7 IT Security Skills Certifications on the Rise
A number of IT security skills certifications requiring candidates to pass exams have sharply gained in terms of demand and pay value, according to a new Foote Partners report.
Mon, August 19, 2013
Network World — A number of IT security skills certifications requiring candidates to pass exams have sharply gained in terms of demand and pay value, according to a new Foote Partners report.
The "2013 IT Skills Demand and Pay Trends Report" is based on the tracking of the demand for a wide range of IT skills at 2,496 private and public-sector U.S. and Canadian employers for a total of 151,864 IT professionals.
[QUIZ: Name That Hacker]
For the second quarter, seven IT security certifications gained 10% or more in market value in terms of demand from the previous quarter, according to Foote Partners. David Foote, chief analyst and research officer, says obtaining certifications in IT skills typically means the worker's pay gets a boost, often as a bonus for having been certified for certain skills through training and passing an exam of some type.
Foote Partners tracks 61 separate IT security certifications overall, and over the past three months five of the seven hottest are produced by the Global Information Assurance Certification (GIAC) organization, which is affiliated with SANS Institute for training.
The five GIAC certifications singled out are:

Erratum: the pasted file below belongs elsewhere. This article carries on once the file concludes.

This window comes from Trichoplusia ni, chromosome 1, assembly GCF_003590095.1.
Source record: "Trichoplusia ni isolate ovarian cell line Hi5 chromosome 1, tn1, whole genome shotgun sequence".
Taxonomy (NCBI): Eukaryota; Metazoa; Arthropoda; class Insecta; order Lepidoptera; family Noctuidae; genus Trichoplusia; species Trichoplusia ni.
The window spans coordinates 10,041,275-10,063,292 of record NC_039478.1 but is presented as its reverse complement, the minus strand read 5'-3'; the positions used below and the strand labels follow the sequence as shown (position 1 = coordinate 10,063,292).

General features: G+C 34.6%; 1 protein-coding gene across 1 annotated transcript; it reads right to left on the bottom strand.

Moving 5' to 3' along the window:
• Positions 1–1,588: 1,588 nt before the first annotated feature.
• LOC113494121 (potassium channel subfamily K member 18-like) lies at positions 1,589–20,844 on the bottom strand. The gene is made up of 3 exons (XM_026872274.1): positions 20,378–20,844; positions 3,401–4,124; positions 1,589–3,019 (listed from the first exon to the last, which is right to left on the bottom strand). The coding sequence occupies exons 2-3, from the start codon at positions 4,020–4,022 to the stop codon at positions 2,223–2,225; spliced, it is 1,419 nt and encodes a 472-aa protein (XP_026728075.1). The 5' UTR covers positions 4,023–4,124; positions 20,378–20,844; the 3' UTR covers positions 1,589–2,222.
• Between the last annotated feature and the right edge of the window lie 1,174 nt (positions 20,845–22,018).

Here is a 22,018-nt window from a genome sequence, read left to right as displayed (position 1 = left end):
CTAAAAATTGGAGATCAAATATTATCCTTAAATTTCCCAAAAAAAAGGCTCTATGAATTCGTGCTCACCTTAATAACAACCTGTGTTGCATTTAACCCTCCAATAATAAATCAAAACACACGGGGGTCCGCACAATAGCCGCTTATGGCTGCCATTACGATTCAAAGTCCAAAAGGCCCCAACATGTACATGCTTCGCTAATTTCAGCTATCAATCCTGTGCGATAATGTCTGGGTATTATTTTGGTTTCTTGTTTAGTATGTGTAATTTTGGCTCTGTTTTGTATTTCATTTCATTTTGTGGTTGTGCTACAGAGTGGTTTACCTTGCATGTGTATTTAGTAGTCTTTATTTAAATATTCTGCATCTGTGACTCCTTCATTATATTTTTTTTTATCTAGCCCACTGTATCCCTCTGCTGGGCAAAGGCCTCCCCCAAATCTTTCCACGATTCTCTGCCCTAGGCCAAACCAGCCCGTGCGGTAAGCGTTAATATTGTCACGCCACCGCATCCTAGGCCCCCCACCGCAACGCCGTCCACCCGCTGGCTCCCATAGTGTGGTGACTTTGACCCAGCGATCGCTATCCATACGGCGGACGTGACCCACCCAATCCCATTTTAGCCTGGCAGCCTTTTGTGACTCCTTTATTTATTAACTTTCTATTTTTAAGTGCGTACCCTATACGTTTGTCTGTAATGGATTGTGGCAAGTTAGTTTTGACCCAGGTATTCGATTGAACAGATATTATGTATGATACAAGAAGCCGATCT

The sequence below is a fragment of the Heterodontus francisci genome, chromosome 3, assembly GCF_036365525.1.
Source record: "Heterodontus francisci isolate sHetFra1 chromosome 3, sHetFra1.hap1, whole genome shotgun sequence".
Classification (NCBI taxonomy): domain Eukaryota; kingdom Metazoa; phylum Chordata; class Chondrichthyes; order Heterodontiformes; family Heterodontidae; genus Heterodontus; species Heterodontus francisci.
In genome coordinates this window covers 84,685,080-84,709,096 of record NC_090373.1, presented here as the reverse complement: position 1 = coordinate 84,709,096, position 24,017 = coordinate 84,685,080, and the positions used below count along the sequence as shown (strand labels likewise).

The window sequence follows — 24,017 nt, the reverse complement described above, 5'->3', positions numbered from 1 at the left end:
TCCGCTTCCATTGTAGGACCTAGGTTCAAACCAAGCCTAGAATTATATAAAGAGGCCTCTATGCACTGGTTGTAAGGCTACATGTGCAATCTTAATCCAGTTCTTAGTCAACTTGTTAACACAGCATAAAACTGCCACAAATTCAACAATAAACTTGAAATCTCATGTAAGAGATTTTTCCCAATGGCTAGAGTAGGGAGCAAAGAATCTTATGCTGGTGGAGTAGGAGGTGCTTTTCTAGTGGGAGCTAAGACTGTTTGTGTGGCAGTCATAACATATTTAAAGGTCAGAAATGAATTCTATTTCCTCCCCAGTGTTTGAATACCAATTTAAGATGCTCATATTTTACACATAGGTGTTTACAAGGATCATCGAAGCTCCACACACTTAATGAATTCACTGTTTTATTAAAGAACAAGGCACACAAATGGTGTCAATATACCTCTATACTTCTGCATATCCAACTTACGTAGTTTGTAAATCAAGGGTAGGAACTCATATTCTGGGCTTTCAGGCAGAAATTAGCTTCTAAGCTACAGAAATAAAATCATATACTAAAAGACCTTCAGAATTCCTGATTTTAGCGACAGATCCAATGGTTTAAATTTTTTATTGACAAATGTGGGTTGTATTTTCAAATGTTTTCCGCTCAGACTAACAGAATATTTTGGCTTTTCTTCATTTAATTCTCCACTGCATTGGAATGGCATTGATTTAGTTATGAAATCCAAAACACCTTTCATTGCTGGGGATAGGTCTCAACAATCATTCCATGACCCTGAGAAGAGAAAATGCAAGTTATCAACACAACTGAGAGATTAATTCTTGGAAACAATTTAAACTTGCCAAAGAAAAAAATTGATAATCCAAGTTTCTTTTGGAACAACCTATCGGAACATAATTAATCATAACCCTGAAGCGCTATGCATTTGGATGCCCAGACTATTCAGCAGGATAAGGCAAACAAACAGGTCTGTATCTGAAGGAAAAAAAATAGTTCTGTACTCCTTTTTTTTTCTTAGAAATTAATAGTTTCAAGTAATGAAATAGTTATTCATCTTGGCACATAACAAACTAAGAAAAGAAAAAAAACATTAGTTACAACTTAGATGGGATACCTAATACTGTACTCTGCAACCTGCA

- Certified Incident Handler, which spiked 22.2% in demand according to the companies reporting to Foote Partners.Foote says which typically translates into a 1% to 2% pay bonus to the employee holding the security certification.
- Certified Firewall Analyst, rising 20%.
- Certified Forensics Examiner, up 16.7%.
- Certified Intrusion Analyst, up 10%.
- Certified Forensics Analyst, up 10%.
Two other IT security certifications were also considered valuable in terms of boosting pay during the past three months.
One of them is the CWNP Certified Wireless Security Professional certification, up 16%, from the Certified Wireless Network Professional organization.
The other is the Infosys Security Engineering Professional certification, known as the as the ISSEP/CISSP certification, and which is up 10%. It recognizes advanced security engineering and was designed by the International Information Systems Security Certification Consortium (ISC2) in coordination with the U.S. National Security Agency.
Foote notes that while trends can show upward spikes in demand, they can also drop in a three- and six-month timeframe. He adds that security spending tends to be driven by corporate need to achieve regulatory compliance.The GIAC IT security certifications cited in the Foote Partners report were among those considered to provide "the highest pay premiums" along with non-security specific ones, such as the Open Group Master Architect and the EMC Cloud Architect Expert (IT-as-a-Service). "Cloud certifications haven't been around for a long time, so we're just starting to put in this data during the past year," Foote points out.